I should have died but I survived Pt. 1

Back in December, when I first arrived in Delhi, I was naive. I was warned of the struggles in India and the precautions one should take to keep up a healthy system but I was arrogant. I thought I was the star of the show. Buying saris, seeing sights, living the dream. Eating veggies and fruits not giving a damn and thinking there’s no way I’m eating out of boxes! I had mastered India within the first 24 hours and I was untouchable. Then, maybe because she had never seen such reckless happiness, India struck me down: Delhi belly. Coming out of that experience, I was a changed woman. Who is the boss? Not me! Who makes (or doesn’t make) the rules? Not me! What do you want for dinner? Something out of a box!
The body is amazing though and adapts to its environment. January saw a broken hippie, scared into a much quieter, sedentary, less obnoxious existence. Then February was like a baby learning to walk. Tentative. Cautious. Small increments of progress. This meant eating legit (delicioussss) Indian food and hoping it would take mercy on me. Now here we are at March. It’s the reckless teenager phase. My body is getting stronger. My immune system is on a level unprecedented. And two days ago, India and I came face to face again.

I was hungry. It was Tuesday and I wanted spinach paneer (cheese). So I asked Mary, the fantastically sweet Indian woman who helps take care of the household, if she would teach me to make it. She was more than happy to impart some knowledge to me. She also gently laughed and remarked that it was about time I learned to cook Indian food; all those cookies can’t be good for anyone. We set off to the microscopic market just a few blocks down the street. Now, I had a sense on that walk that what I was about to come up against would be significant. I couldn’t put my finger on it at the time but I noticed that colors were brighter, sounds were louder; I was walking into battle.
We arrived and indeed, it was a small but lovely market.

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The first shop we stopped at to pick up henna was a jack of all trades shop. It had everything: razors, henna, a red flyer wagon, balloons. All of this was piled up into towering stacks leaving only enough room for one man to sit in the middle with his cup of chai, a calculator and a box of money. Mary negotiated the henna and motioned to the soda pop refrigerator. The man opened the sweating door, letting out a blast of cold air, and pulled out a block of packaged paneer. I was generally surprised to be buying refrigerated packaged cheese in Delhi; maybe this wasn’t battle after all! There was some discussion between the man and Mary that I couldn’t follow not because I couldn’t understand them (which I couldn’t) but because I was deep in thought, trying to come up with another adventure for the day since this “brush with Delhi death” was being overrun by modern conveniences. I had safe cheese to eat; there’s no blog story in that. When I arrived back to the present moment, Mary was turning away from the shop and heading across the street to this guy, henna in hand but no refrigerated paneer.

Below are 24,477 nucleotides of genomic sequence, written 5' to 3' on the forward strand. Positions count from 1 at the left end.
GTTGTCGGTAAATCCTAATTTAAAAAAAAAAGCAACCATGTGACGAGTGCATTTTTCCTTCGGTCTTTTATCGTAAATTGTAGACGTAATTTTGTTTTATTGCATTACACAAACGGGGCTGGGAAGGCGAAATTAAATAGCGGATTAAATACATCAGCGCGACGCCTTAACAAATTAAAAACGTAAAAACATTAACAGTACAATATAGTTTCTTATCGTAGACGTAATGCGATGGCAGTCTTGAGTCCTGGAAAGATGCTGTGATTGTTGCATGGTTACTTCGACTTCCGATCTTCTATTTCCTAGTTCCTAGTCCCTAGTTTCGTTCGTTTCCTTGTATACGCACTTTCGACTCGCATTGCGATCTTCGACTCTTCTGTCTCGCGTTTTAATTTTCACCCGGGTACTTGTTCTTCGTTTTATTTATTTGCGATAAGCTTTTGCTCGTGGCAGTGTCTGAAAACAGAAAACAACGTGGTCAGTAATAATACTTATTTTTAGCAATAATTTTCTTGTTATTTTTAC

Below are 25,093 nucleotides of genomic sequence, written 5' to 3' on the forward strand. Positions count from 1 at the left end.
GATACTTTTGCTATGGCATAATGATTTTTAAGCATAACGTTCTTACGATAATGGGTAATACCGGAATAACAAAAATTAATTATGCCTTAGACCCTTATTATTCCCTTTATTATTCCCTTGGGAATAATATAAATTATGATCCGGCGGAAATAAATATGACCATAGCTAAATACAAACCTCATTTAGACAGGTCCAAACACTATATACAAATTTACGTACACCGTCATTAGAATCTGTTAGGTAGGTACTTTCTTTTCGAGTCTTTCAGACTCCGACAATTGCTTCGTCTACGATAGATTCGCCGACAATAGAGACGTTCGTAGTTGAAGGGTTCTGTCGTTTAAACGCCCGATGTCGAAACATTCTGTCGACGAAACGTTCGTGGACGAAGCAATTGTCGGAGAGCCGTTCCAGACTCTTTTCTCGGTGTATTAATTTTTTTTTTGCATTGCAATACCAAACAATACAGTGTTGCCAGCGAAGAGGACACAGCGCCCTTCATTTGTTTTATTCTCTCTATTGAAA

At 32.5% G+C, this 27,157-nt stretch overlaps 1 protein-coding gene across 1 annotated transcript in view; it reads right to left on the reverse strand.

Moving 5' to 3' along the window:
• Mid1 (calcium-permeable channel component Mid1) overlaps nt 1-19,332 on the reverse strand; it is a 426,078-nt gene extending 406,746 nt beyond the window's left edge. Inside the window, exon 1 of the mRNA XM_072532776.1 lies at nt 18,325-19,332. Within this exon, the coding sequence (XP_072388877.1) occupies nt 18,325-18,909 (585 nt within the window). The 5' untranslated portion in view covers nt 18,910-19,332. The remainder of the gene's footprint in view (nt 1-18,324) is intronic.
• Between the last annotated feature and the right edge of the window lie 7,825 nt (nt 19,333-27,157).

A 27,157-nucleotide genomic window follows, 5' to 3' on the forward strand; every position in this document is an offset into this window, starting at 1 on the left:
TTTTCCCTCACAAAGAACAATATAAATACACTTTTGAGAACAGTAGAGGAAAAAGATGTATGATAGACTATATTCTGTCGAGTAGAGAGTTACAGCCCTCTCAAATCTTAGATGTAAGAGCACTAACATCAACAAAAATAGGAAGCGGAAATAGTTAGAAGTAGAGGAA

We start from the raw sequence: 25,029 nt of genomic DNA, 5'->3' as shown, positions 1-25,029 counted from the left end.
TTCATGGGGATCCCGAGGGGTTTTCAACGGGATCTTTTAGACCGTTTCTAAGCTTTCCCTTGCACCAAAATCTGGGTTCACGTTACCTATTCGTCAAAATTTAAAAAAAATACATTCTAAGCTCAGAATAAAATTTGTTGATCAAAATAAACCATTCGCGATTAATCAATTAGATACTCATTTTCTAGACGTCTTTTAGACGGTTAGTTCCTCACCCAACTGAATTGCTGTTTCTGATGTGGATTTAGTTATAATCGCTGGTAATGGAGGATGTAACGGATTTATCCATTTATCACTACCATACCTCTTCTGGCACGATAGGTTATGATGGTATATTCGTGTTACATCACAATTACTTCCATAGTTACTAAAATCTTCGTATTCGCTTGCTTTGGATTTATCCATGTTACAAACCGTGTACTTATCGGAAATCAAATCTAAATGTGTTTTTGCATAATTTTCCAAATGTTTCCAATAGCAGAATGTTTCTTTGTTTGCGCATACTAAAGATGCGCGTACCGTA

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I ran to catch up, worried. “Why didn’t we get that wonderful paneer?” I asked. She replied “It was expired by a year.” Right. “They will have some over here with the vegetables”, she offered. Indeed he had some. It was in a bath of murky white water inside here:

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India’s play. It was my move now. I didn’t want to back down but I was scared. I watched in silence as he plucked the cheese from the bucket, sliced off a chunk, threw it on the rusted scale and tossed it into a bag. I watched in silence as Mary paid $1 for almost a pound of cheese. And I walked in silence for a few moments knowing I had just accepted India’s challenge.
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We cooked and ate. Three days later I am alive and healthy. Well played, India. We have a mutual understanding: I respect the *#$^ out of you. You let me live.

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